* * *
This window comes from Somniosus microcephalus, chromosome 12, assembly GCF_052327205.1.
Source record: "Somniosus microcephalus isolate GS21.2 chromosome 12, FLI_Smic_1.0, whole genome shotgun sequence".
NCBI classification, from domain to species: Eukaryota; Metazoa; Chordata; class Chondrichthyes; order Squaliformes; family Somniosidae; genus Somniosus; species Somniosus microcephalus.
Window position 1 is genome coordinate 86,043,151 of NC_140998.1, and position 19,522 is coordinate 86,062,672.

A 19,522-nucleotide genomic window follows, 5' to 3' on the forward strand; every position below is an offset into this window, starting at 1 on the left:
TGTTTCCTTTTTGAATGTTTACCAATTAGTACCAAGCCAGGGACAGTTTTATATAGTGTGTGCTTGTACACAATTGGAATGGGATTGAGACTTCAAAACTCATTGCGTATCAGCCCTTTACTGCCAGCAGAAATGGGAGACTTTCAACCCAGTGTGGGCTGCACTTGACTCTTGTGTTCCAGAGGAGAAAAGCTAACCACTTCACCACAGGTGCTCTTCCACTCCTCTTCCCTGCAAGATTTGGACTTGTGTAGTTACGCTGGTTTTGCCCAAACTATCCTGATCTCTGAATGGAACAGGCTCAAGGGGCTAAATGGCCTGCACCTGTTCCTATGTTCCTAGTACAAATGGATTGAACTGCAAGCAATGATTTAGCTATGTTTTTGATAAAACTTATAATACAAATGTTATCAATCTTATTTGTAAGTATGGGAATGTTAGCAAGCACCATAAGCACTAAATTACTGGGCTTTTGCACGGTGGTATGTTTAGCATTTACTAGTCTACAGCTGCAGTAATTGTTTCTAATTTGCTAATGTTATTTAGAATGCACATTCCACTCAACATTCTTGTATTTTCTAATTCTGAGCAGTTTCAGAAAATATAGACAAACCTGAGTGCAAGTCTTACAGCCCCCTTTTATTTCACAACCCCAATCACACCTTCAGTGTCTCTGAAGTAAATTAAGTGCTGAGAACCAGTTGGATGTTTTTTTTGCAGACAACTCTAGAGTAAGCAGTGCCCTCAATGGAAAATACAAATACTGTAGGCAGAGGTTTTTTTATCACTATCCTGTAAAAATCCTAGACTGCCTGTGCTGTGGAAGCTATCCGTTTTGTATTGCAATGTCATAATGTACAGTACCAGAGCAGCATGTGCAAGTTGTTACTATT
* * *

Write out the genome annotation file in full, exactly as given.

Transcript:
This window comes from Somniosus microcephalus, chromosome 12, assembly GCF_052327205.1.
Source record: "Somniosus microcephalus isolate GS21.2 chromosome 12, FLI_Smic_1.0, whole genome shotgun sequence".
NCBI classification, from domain to species: Eukaryota; Metazoa; Chordata; class Chondrichthyes; order Squaliformes; family Somniosidae; genus Somniosus; species Somniosus microcephalus.
Window position 1 is genome coordinate 86,043,151 of NC_140998.1, and position 19,522 is coordinate 86,062,672.

A 19,522-nucleotide genomic window follows, 5' to 3' on the forward strand; every position below is an offset into this window, starting at 1 on the left:
TGTTTCCTTTTTGAATGTTTACCAATTAGTACCAAGCCAGGGACAGTTTTATATAGTGTGTGCTTGTACACAATTGGAATGGGATTGAGACTTCAAAACTCATTGCGTATCAGCCCTTTACTGCCAGCAGAAATGGGAGACTTTCAACCCAGTGTGGGCTGCACTTGACTCTTGTGTTCCAGAGGAGAAAAGCTAACCACTTCACCACAGGTGCTCTTCCACTCCTCTTCCCTGCAAGATTTGGACTTGTGTAGTTACGCTGGTTTTGCCCAAACTATCCTGATCTCTGAATGGAACAGGCTCAAGGGGCTAAATGGCCTGCACCTGTTCCTATGTTCCTAGTACAAATGGATTGAACTGCAAGCAATGATTTAGCTATGTTTTTGATAAAACTTATAATACAAATGTTATCAATCTTATTTGTAAGTATGGGAATGTTAGCAAGCACCATAAGCACTAAATTACTGGGCTTTTGCACGGTGGTATGTTTAGCATTTACTAGTCTACAGCTGCAGTAATTGTTTCTAATTTGCTAATGTTATTTAGAATGCACATTCCACTCAACATTCTTGTATTTTCTAATTCTGAGCAGTTTCAGAAAATATAGACAAACCTGAGTGCAAGTCTTACAGCCCCCTTTTATTTCACAACCCCAATCACACCTTCAGTGTCTCTGAAGTAAATTAAGTGCTGAGAACCAGTTGGATGTTTTTTTTGCAGACAACTCTAGAGTAAGCAGTGCCCTCAATGGAAAATACAAATACTGTAGGCAGAGGTTTTTTTATCACTATCCTGTAAAAATCCTAGACTGCCTGTGCTGTGGAAGCTATCCGTTTTGTATTGCAATGTCATAATGTACAGTACCAGAGCAGCATGTGCAAGTTGTTACTATT